House Speaker John Boehner on Wednesday wrote to President Obama calling on him to “personally make the case to the American people and Congress” for why the United States should engage intervene militarily in Syria after its government used chemical weapons on its own citizens.
Obama has not announced how he intends to intervene after chemical weapons were used to kill and injure thousands of Syrians, but a military strike of some kind appears imminent.
Dozens of members of Congress, meanwhile, are demanding that any military action be approved by lawmakers first and are circulating a letter with a growing number of signatures that calls on Obama to seek congressional authorization before he acts.
Boehner, R-Ohio, is not making the same demand, but his letter calls for more in-depth consultation with Congress and asks for answers to a comprehensive list of questions about the potential upcoming military strikes, including how Obama justifies military action without first seeking constitutionally mandated congressional authorization.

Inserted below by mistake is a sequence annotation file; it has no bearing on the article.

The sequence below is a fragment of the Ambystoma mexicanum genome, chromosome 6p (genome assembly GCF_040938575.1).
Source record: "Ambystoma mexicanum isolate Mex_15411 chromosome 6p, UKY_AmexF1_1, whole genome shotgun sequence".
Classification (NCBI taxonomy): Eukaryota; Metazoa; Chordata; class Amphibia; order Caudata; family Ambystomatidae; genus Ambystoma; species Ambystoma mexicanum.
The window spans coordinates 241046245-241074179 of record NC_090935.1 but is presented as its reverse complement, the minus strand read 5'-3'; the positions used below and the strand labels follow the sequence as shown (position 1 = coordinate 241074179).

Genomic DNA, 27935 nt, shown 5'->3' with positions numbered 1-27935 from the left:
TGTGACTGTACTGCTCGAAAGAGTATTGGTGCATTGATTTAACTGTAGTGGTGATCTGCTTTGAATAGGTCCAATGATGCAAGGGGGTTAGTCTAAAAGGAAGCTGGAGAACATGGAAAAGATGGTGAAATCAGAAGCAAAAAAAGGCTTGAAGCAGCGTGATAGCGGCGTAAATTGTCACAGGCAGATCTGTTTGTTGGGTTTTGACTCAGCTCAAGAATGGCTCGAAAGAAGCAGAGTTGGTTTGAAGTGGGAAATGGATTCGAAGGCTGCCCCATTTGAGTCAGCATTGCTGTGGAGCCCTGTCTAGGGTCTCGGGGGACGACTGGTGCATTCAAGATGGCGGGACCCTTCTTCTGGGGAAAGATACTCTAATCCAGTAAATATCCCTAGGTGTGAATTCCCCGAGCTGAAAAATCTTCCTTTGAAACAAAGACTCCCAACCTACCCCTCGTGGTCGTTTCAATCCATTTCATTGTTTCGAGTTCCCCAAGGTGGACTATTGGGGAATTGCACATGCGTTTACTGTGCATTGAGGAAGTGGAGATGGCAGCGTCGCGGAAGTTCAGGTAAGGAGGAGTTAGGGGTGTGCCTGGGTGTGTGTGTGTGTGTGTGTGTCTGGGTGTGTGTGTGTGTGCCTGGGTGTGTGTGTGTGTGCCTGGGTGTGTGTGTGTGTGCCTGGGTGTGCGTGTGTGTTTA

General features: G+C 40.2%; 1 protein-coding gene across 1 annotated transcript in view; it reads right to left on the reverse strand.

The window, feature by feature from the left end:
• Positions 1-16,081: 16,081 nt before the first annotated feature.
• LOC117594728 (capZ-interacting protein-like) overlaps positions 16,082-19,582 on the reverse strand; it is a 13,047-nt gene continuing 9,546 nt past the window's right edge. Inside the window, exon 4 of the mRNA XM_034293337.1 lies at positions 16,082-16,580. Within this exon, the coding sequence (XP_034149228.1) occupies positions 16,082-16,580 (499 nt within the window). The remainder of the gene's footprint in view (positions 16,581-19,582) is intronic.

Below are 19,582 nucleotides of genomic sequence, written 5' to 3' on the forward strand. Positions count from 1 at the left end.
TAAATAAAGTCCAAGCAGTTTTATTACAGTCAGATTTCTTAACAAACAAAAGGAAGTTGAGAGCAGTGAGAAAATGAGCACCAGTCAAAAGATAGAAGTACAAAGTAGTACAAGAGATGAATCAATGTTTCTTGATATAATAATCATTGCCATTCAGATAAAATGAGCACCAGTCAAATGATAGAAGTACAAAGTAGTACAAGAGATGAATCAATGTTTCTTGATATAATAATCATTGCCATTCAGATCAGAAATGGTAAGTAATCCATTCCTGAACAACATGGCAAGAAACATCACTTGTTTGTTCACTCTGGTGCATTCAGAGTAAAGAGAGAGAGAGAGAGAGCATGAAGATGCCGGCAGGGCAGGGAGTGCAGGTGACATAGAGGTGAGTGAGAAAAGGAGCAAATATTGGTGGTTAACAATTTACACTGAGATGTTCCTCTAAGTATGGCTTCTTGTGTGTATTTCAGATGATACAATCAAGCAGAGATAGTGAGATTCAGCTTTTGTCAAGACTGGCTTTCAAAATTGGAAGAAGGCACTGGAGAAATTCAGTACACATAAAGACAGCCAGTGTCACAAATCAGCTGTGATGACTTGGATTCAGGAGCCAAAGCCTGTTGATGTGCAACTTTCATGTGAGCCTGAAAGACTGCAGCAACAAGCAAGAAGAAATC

“It will take presidential leadership and a clear explanation of our policy, our interests, and our objectives to gain public and congressional support for any military action against Syria,” Boehner wrote.
Boehner’s letter poses 14 questions to Obama, including why the use of force is needed and how Obama would respond if the Syrian government retaliated with an attack on U.S. allies in the region. Boehner also asked, “What is the intended effect of the potential military strikes?”
Boehner signaled in the letter that the Obama administration has not conferred thoroughly with Congress over the matter, despite Obama aides making calls to the top lawmakers on committees that oversee the military. Boehner also received a brief call from an Obama administration official.
“While the outreach has been appreciated, it … has, to date, not reached the level of substantive consultation,” Boehner wrote.